How To Break In A New Rifle Barrel

By Archer | Rifle

Mar 25
Double Barrel Rifle

The technique of breaking in the barrel of a new rifle is more often than not, disregarded by uninitiated marksmen. Nevertheless, the break-in procedure is a subject that still continues to be a hot debated topics by seasoned sharpshooters. Are you a marksman still on the learning curve? Then you might be eager to find out about the various queries to breaking in a new rifle’s barrel.

The first question that’d obviously arise is how to break in a new rifle barrel? The question that inevitably follows is why does the new barrel of a rifle need breaking-in? Is there any scientific procedure that needs to be followed for completing the break-in task?

Rifle Barrel Front Shot
Image Via Flickr CC: kyle post

Brand new rifles come with barrels whose steel bores are somewhat uneven characterized by microscopic spots, feathers, and burs that have rough edges. Evening out these blemishes goes a long way in achieving a polished bore. This helps the barrel to propel the ammo with greater speed and accuracy ultimately leading to a better shot. The necessity to abide by the barrel break-in method will depend upon whether your rifle is a custom-made product or mass-produced.

The Rifle Break-In Process in a Nutshell

Contrary to what you might think, the entire issue of barrel break-in is usually regarded as nebulous and hence misunderstood more often. You will be pleasantly surprised to learn that the steps involved in the whole technique (of barrel break-in) are simple to follow. Almost all shooters are more or less aware of the basic concept. Manuals and leaflets provided with customized as well as factory produced rifles outline the barrel breaking-in procedure.

You can browse on the net for websites and portals that offer a step-by-step explanation on how to get started and complete the process. The information may vary in terms of specifics from one website to another. However most techniques recommend you to fire a series of 1, 3, and 5 shots in succession followed by cleaning the barrel after every round of 1, 3, and 5 shots.

The Break-In Steps

The break-in steps that you’d to follow in order to accomplish a steady accuracy from the new rifle have been outlined below:

  • Fire 1 round and clean-follow this technique for the next 10 shots
  • Shoot a series or succession of three shots and clean-complete at least 15 rounds, each time firing three shots and then cleaning the bore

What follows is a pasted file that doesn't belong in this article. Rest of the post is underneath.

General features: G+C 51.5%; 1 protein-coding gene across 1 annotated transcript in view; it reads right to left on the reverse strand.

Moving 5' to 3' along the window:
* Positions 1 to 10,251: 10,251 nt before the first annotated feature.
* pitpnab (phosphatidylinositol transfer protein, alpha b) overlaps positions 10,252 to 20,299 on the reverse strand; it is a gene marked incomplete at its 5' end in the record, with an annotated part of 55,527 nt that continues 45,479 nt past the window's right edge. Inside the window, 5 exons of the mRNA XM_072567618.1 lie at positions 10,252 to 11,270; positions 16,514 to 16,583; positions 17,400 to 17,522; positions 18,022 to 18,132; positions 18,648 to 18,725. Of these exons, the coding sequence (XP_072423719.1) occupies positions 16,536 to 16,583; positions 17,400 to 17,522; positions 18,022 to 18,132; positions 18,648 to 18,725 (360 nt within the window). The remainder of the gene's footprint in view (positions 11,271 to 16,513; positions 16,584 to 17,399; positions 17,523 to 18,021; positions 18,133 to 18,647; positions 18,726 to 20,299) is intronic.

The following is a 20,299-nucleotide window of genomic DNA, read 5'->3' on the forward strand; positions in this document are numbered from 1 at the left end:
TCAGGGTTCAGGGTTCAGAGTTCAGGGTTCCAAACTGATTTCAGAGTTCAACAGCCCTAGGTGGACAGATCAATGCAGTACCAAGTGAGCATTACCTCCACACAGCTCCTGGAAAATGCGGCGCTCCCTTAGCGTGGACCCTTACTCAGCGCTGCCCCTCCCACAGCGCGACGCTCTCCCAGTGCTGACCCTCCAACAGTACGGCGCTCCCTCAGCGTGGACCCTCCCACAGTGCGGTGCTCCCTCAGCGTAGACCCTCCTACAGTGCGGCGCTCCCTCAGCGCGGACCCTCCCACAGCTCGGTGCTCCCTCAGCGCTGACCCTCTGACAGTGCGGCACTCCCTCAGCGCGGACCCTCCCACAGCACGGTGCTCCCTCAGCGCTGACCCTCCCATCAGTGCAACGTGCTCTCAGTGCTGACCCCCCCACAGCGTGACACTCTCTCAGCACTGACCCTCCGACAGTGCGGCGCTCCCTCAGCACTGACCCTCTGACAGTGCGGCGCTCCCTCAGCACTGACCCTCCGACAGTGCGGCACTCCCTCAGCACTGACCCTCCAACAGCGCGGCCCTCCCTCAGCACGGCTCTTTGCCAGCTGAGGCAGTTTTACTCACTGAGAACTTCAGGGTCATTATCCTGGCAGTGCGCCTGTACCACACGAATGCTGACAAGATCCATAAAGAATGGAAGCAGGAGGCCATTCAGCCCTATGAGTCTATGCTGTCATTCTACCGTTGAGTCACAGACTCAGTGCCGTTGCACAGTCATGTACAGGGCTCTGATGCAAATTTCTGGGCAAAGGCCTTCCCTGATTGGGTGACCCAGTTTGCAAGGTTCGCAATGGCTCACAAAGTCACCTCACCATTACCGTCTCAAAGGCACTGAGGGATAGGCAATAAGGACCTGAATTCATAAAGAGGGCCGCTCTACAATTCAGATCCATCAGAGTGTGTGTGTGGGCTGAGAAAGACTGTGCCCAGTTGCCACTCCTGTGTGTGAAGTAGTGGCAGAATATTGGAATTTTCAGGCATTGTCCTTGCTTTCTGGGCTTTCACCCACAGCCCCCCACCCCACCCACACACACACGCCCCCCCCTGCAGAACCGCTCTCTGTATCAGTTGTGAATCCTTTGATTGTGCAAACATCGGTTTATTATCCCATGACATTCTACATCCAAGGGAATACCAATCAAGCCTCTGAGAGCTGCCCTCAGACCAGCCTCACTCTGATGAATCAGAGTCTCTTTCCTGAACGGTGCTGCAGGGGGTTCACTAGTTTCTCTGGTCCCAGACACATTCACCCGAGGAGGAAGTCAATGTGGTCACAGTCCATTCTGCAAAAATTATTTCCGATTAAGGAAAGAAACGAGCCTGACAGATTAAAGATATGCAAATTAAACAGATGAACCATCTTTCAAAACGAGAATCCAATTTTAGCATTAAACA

• In the last stage, fire five shots, thereafter clean, and then fire a copper fouling shot. Close the process by firing three shots for the purpose of accuracy

Man Shooting With a Rifle
Image via Pixabay CC0

Take into consideration that shooting every round in rapid succession may lead to the bore of the rifle getting intensely hot. So, you might end up choking the barrel if you persist with your firing. The remedy is to let the bore cool down sufficiently after you’ve fired a round. You can run your fingers over the barrel or poke a finger inside to feel the degree of hotness.

Dos and Don’ts About How to Break in a New Rifle Barrel

While cleansing the barrel, simply abide by the ensuing instructions:-

  • Always use a good quality cleaning rod. Preferably one made from carbon fiber that’ll not abrade the copper layering or damage the muzzle crown or bore yet cleanse thoroughly
  • Always start cleaning from the chamber end
  • The greater the deposit of copper and powder dust/fouling in the bore’s grooves, the less intense will be the grip of the bullet by the rifling. Get rid of all powdery and coppery residue inside the barrel using a high-quality solvent like Sweet 7.62 Solvent or Hoppe’s No. 9 Gun Bore Cleaning Solvent
  • Clearing the bore of copper fouling takes quite an effort. Go for another cleaning round by using a copper fouling remover including J-B and Shooter’s Choice. Wrap a strip of Scotch Brite around the cleaning rod and dip it in the solvent. The patching should be thick enough for the rod to move to and fro inside the barrel thoroughly. Never use a naked brush, ensure you’ve made a good patch on it or on the cleaning rod before cleaning.
  • Run the cleaning rod  back and forth 5-6 times so that the coat is perfectly smeared throughout the bore and thereafter leave aside the bore for about a couple of hours
  • Now you can run the patch 15-20 times for getting rid of the copper fouling
  • Never use an aluminum or stainless steel cleaning rod
  • Also refrain from leaving solvents containing concentrated ammonia for a long time inside the bore-as it can cause erosion of the copper layering

Conclusion

So what is your take-away from the barrel breaking-in process related with a new rifle? Always keep in mind that all this hue and cry about barrel break-in is not just about fulfilling a trend. After all, you want to fire shots with accuracy and to do that you’d have to make sure that the bore stays at all times.

Since the bore tends to pick up impurities in the form of copper fouling, you’d need to clean it from time to time. Also the steel bore of a new rifle will have tiny burrs and patches. For filing these, breaking-in the barrel would be necessary. Remember to clean from the barrel end and not the muzzle end. Using a bore scope helps in positioning the cleaning rod concentrically and always opt for a rod made of carbon fiber instead of one made from aluminum or stainless because you want to avoid scratching or abrading the bore or chamber.

** Are you thinking of investing in a rifle scope? Check these articles out:

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